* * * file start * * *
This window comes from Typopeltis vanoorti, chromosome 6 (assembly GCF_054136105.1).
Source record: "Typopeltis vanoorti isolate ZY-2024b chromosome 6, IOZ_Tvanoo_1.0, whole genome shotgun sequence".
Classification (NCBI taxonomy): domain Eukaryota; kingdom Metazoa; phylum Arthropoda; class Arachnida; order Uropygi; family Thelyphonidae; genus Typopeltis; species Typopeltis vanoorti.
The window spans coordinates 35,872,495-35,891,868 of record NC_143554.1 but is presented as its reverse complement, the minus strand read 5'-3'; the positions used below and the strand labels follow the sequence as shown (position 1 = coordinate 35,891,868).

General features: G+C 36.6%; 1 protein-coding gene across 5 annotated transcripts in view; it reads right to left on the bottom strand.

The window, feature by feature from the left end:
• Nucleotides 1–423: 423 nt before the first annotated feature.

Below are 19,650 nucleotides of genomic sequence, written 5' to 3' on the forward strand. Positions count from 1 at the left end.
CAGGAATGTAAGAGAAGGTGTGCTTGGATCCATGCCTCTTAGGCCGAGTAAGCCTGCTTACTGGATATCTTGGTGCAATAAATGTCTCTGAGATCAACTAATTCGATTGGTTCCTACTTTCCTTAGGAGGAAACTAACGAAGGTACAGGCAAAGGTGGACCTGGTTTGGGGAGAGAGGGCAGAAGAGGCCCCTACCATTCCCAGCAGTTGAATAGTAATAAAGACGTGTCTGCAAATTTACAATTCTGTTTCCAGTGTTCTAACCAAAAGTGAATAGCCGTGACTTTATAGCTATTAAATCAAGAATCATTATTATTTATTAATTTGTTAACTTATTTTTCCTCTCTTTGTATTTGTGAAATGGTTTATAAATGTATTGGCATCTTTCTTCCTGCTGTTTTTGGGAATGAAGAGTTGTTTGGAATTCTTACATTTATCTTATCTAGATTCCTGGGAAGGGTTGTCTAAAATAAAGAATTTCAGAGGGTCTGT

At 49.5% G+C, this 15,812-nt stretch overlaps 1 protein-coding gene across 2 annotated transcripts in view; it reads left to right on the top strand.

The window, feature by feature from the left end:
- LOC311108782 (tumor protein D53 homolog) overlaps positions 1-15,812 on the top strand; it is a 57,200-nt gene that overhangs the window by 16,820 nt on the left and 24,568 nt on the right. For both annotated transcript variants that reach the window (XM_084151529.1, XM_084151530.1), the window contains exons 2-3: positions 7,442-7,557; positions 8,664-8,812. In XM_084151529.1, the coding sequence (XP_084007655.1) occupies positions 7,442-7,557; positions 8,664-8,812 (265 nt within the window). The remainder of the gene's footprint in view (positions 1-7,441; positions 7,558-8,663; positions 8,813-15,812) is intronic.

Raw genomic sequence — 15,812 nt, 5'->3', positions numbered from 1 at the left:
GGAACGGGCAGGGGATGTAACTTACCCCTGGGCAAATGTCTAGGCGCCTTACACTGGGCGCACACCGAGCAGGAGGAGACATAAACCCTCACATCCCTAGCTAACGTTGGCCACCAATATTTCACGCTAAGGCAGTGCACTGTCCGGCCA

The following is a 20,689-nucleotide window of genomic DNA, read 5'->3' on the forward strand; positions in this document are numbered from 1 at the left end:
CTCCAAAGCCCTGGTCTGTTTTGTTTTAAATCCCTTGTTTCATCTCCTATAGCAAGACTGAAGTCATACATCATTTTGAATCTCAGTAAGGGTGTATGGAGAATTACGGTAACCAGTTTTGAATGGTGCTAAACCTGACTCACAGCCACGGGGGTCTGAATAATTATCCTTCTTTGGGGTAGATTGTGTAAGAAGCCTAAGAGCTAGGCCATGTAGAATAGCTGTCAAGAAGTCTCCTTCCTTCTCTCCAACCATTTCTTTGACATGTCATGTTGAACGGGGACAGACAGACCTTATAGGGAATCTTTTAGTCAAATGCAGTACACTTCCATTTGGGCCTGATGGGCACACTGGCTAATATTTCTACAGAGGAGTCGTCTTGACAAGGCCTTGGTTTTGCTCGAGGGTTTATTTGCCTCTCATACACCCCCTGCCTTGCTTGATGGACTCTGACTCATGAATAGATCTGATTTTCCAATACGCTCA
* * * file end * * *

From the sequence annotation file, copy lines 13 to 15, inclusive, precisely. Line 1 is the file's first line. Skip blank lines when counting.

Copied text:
Raw genomic sequence — 15,812 nt, 5'->3', positions numbered from 1 at the left:
GGAACGGGCAGGGGATGTAACTTACCCCTGGGCAAATGTCTAGGCGCCTTACACTGGGCGCACACCGAGCAGGAGGAGACATAAACCCTCACATCCCTAGCTAACGTTGGCCACCAATATTTCACGCTAAGGCAGTGCACTGTCCGGCCA

The following is a 20,689-nucleotide window of genomic DNA, read 5'->3' on the forward strand; positions in this document are numbered from 1 at the left end: